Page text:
Around the world, old, rural voters count more than young people in cities


#1

Originally published at: http://boingboing.net/2017/01/05/around-the-world-old-rural-v.html


#2

Interestingly in the UK electoral boundaries have become skewed over time to favour urban areas, Wales and Scotland, at the expense of much of England. (As an aside, both Wales and Scotland are primarily rural, but also generally more left-wing than the country as a whole. This might very well highlight a flaw in the hypothesis behind this study…)Plans to address this, using exactly this sort of equal voter basis, have been delayed for years by both the Liberal Democrats and Labour, on the basis that it would favour the Conservatives…


#3

If anyone should have disproportionate influence in elections it should be young people since they are the ones who will live with the consequences for the longest.


#4

One acre, one vote


#5

Brexit was a dumb decision but it was just a national popular vote, it wasn’t worked out via voting areas.


#6

I was unaware Andorra had cities.


#7

¯\_(ツ)_/¯


#8

Anecdotally…

We recently had an old friend over for dinner. She’s traditional Republican and classically conservative…which means she is sick at heart over the ascendancy of Trump, the neocons, the tea party, and the alt-right. She would have really liked Ike.

After a few glasses of Pinot, I launched into my diatribe about the Electoral College with the prevailing arguments about it having outlived its original purpose to become a detriment to our Democracy. My wife demured so she could watch the fun.

Our dear friend, who is an honest, compassionate person - a true credit to true conservatives anywhere – simply said: “If we get rid of the Electoral College, Republicans will never win.”

And there it is. Our present situation summed up simply.

Alas.


#9

I don’t favour the abolishment of the Electoral College, but it must be reformed to assign electors proportional to the percentage of the popular vote within the state and to demand accountability from the electors in following through. Combine that with preference voting on the popular level and the U.S. would have a vastly improved system.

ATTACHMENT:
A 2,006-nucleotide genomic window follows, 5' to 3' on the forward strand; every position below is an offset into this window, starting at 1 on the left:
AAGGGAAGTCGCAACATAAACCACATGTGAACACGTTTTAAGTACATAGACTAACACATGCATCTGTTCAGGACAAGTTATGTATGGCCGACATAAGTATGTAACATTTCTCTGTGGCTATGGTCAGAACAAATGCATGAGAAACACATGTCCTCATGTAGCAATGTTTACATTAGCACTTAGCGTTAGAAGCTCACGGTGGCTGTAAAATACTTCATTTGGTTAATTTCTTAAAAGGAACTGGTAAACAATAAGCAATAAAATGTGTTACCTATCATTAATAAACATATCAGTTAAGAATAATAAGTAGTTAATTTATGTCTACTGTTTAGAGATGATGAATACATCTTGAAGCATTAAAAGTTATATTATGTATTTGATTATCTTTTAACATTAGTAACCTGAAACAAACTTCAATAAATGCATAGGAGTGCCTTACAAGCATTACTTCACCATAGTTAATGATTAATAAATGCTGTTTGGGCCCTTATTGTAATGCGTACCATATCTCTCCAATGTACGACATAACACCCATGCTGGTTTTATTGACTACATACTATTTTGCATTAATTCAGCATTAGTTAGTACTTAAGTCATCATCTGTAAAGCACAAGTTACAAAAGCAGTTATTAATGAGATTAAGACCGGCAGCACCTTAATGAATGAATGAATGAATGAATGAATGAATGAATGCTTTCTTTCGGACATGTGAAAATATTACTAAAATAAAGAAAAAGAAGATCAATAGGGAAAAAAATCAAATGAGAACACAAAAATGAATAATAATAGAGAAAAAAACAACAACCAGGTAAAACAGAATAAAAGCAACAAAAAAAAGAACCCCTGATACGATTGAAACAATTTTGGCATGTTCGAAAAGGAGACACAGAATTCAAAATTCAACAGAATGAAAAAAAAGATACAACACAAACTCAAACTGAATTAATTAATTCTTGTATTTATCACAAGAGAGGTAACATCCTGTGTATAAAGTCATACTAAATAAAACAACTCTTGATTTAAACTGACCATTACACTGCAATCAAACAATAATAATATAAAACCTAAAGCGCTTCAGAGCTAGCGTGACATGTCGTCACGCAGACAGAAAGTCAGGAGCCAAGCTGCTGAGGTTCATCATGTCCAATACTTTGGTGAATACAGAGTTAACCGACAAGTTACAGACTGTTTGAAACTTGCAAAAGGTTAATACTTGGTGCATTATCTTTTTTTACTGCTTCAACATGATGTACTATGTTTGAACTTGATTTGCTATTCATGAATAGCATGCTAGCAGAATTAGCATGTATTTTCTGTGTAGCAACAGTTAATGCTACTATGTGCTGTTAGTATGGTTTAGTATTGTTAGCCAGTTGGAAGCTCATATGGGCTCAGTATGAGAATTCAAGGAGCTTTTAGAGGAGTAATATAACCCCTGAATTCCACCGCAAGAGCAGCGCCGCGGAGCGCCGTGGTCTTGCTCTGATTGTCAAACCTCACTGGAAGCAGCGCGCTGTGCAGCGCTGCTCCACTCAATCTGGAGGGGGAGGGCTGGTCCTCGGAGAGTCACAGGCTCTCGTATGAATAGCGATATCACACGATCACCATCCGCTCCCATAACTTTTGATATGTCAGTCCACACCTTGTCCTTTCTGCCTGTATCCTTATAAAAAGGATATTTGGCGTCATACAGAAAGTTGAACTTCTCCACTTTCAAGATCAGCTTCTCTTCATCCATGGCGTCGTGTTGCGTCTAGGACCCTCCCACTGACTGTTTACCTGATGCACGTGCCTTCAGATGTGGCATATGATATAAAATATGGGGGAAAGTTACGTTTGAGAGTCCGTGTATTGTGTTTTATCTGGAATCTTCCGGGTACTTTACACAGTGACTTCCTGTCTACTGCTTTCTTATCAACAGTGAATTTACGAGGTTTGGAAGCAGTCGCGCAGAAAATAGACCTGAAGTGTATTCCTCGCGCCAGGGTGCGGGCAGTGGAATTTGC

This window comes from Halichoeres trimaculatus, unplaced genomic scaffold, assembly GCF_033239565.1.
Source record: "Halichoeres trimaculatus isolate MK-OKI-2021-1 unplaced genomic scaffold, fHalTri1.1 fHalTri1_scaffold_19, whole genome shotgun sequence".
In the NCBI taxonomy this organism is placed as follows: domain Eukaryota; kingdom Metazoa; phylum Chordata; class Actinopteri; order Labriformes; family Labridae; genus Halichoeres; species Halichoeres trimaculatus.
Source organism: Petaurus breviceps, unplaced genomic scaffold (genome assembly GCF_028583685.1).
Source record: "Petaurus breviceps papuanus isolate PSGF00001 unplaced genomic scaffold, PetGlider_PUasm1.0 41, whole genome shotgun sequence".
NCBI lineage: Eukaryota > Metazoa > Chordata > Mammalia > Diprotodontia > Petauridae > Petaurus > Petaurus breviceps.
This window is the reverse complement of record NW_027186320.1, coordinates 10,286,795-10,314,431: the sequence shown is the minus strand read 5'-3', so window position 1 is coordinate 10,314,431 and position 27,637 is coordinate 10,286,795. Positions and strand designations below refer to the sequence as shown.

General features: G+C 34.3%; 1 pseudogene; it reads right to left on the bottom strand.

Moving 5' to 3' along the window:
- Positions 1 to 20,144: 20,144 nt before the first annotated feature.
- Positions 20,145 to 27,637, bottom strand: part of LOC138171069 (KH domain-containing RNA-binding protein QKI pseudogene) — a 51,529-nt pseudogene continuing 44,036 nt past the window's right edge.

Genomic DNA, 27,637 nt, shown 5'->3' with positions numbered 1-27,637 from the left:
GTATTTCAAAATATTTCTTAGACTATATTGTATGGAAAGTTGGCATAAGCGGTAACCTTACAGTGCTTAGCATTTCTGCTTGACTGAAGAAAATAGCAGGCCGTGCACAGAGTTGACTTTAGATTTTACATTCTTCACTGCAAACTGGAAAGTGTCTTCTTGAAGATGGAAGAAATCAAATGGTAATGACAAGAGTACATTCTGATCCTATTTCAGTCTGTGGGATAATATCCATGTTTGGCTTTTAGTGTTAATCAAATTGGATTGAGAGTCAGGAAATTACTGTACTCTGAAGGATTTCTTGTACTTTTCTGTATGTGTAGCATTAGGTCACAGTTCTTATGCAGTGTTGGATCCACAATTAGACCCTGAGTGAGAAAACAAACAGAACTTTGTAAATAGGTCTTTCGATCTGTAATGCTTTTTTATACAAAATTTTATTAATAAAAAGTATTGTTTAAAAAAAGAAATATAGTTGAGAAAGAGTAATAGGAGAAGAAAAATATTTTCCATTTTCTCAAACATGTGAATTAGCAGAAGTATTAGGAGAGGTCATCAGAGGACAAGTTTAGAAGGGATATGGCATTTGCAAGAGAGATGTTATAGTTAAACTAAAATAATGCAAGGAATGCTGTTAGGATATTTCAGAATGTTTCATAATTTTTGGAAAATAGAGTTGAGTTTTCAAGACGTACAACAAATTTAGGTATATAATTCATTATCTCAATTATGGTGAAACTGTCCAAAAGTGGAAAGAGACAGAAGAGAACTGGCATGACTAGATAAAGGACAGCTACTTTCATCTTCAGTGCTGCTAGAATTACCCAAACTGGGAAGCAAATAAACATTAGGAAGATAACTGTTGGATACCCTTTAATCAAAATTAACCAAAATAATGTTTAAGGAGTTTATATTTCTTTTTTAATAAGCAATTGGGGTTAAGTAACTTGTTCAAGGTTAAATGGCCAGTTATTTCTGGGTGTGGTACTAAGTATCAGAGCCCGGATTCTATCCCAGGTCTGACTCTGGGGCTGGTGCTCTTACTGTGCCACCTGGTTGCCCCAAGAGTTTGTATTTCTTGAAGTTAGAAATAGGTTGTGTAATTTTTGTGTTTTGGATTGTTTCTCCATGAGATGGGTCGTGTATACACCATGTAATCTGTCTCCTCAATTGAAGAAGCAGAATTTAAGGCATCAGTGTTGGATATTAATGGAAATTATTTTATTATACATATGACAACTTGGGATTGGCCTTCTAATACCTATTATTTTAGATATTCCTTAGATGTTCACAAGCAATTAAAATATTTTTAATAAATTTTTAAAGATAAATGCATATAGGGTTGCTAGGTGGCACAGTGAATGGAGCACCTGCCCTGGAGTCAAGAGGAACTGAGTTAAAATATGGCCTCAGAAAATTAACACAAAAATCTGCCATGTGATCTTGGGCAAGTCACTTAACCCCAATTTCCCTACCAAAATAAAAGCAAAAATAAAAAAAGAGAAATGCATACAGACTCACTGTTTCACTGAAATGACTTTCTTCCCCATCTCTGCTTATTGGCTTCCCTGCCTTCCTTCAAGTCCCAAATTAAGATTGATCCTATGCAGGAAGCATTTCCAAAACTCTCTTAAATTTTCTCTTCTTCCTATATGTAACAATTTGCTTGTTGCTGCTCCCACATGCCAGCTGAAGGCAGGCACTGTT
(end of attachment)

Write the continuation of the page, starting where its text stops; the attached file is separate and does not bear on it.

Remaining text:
It won’t happen in our current political climate, of course, so we can look forward to elderly and rural people selling out the futures of the young and urban dwellers for at least another two decades.

True, but the demographic breakdown outside of Scotland reflected the split between rural and urban and also between old and young.


Registered Democrats (mostly young and/or racialised) who didn't vote cost Hillary the election
#10

Breaking the electoral college does not prioritize the urban areas over the country. Fly-over states still get equal Senate representation and the electoral college gives them an advantage in the House. There is not part of the federal government that isn’t majority representation of rural voters.

That’s the part where all these complaints break down. Having the coasts elect a president and all other positions of power unequally favoring the rural states if more fair than the current system.


#11

Not denying the split, it’s clear. But the result wasn’t down to rural votes counting for more.


#12

Maybe if young people actually voted at the same rate their parents and grandparents did (at least in the USA), this would be much less of a problem.


#13

#14

That’s mostly a myth. The typical age breakdowns are 18-29 (11 years), 30-44 (14 years), 45-64 (19 years), and then 65+ (~10 years until average death expectancy). So of course the 45-64 group has the largest percent of voters (40% this election versus 19% for 18-29 year olds) and if you do a very ugly extrapolation it puts 18-37 at 33%, which is less but not as dramatic as people want to think.

Now if you are talking about the US’ abysmal voting turnout, well it’s almost like there are continuous voter disenfranchisement campaigns. States that make it easier to vote have higher turnout (though EC does play a part in turnout).


#15

Take your point but it was only on the agenda because of the FPTP election the previous year, where the urbanites are naturally gerrymandered


#16

This was my source for the comment, especially the second graph from Pew.

http://www.npr.org/2016/05/16/478237882/millennials-now-rival-boomers-as-a-political-force-but-will-they-actually-vote


#17

The stupid thing is that the general population also recently voted to keep said FPTP system which disenfranchises them.


#18

Why? 1 person 1 vote - that’s democracy. Anything else is unfair.


#19

More to the point, a lot of those disenfanchisement campaigns are aimed against college students (which goes back to @Nell_Anvoid’s comment, above).


#20

A metro area with 40,000 inhabitants… I guess that counts as its one city.